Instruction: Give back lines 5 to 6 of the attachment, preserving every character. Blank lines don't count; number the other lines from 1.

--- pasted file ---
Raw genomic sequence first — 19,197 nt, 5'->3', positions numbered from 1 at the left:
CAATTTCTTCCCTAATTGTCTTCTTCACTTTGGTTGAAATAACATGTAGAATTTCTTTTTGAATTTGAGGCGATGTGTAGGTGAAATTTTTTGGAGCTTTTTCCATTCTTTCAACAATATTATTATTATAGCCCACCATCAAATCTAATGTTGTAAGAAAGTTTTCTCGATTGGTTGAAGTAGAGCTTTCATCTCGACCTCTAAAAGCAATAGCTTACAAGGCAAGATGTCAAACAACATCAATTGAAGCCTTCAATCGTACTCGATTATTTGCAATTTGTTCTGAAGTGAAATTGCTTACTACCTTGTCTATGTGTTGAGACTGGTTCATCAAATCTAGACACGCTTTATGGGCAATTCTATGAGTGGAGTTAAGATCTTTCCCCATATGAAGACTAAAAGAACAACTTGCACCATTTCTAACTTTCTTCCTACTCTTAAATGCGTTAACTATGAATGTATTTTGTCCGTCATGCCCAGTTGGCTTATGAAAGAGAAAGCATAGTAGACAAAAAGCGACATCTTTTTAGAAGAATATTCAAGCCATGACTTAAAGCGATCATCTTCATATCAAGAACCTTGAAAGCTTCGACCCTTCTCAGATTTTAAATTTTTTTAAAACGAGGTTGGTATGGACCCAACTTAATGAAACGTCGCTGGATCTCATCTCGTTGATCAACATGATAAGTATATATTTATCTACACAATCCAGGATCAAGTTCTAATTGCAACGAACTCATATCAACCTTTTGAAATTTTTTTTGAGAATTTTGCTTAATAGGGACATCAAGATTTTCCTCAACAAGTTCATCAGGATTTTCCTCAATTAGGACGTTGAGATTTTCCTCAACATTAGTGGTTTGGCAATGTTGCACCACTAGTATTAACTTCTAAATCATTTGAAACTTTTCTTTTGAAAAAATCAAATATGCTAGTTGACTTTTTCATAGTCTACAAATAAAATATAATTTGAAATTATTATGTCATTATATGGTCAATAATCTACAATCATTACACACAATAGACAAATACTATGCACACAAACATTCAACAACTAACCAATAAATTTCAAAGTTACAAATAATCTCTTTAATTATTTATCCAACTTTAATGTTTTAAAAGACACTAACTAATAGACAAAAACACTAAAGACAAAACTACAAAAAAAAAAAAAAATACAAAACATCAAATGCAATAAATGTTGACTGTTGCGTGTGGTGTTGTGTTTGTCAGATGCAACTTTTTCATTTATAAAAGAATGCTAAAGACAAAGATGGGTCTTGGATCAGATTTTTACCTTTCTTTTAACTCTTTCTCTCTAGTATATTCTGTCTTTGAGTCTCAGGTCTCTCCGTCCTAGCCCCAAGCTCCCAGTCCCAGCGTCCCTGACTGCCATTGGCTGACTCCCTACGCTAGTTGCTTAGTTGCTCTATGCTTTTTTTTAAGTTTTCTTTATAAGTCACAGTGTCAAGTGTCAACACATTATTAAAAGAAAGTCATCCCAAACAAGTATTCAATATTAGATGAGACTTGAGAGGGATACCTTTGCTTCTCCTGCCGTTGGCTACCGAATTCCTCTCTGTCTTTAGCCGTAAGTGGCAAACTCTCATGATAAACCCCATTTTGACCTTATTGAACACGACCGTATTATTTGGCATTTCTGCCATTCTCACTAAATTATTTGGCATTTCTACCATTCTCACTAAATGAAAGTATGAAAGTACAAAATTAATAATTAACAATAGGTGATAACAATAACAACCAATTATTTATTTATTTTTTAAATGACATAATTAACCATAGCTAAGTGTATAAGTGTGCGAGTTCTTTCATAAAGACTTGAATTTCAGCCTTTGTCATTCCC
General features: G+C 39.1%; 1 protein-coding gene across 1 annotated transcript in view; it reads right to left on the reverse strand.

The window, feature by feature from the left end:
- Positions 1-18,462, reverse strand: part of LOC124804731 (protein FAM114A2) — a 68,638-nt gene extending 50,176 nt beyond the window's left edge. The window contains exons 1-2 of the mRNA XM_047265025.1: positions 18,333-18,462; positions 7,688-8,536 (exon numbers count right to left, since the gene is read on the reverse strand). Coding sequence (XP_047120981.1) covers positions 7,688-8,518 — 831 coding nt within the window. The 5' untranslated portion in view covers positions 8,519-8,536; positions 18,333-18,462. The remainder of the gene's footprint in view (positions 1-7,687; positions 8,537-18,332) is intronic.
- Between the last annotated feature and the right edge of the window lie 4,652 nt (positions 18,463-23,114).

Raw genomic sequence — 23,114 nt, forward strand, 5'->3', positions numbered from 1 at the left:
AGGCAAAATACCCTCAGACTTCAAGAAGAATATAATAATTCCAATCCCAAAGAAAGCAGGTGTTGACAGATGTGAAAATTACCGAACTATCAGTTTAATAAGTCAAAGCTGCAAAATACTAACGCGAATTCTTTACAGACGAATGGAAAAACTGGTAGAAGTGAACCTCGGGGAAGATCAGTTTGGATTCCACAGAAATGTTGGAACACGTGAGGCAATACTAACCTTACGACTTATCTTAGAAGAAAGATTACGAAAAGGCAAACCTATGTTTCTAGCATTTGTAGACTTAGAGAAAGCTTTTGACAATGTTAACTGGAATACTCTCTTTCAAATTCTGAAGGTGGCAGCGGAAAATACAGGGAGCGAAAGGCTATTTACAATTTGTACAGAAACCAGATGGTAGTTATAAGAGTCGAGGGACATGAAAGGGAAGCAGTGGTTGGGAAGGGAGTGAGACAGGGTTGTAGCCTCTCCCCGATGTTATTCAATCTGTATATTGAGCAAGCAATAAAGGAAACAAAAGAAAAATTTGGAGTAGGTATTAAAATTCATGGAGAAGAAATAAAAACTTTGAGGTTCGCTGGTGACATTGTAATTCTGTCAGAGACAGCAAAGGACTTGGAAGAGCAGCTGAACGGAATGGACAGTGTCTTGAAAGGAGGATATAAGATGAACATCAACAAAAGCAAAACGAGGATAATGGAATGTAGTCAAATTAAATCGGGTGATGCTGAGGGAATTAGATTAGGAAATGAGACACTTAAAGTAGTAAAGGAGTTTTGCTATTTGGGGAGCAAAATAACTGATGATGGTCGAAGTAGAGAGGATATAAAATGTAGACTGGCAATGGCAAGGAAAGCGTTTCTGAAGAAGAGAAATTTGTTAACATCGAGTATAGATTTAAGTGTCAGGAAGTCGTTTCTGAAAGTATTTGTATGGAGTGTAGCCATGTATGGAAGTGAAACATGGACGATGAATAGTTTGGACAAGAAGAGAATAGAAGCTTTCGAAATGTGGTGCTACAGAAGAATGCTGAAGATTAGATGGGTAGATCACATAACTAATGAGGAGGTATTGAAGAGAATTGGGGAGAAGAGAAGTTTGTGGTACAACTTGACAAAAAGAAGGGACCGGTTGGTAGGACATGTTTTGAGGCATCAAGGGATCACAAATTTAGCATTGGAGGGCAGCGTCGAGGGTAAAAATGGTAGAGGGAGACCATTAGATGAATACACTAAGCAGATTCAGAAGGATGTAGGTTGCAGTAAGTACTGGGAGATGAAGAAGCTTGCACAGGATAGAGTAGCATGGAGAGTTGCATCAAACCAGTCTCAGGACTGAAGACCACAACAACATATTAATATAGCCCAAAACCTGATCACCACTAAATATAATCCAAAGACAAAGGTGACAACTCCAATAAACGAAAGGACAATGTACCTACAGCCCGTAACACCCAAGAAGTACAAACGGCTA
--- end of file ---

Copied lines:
- Positions 1-18,462, reverse strand: part of LOC124804731 (protein FAM114A2) — a 68,638-nt gene extending 50,176 nt beyond the window's left edge. The window contains exons 1-2 of the mRNA XM_047265025.1: positions 18,333-18,462; positions 7,688-8,536 (exon numbers count right to left, since the gene is read on the reverse strand). Coding sequence (XP_047120981.1) covers positions 7,688-8,518 — 831 coding nt within the window. The 5' untranslated portion in view covers positions 8,519-8,536; positions 18,333-18,462. The remainder of the gene's footprint in view (positions 1-7,687; positions 8,537-18,332) is intronic.
- Between the last annotated feature and the right edge of the window lie 4,652 nt (positions 18,463-23,114).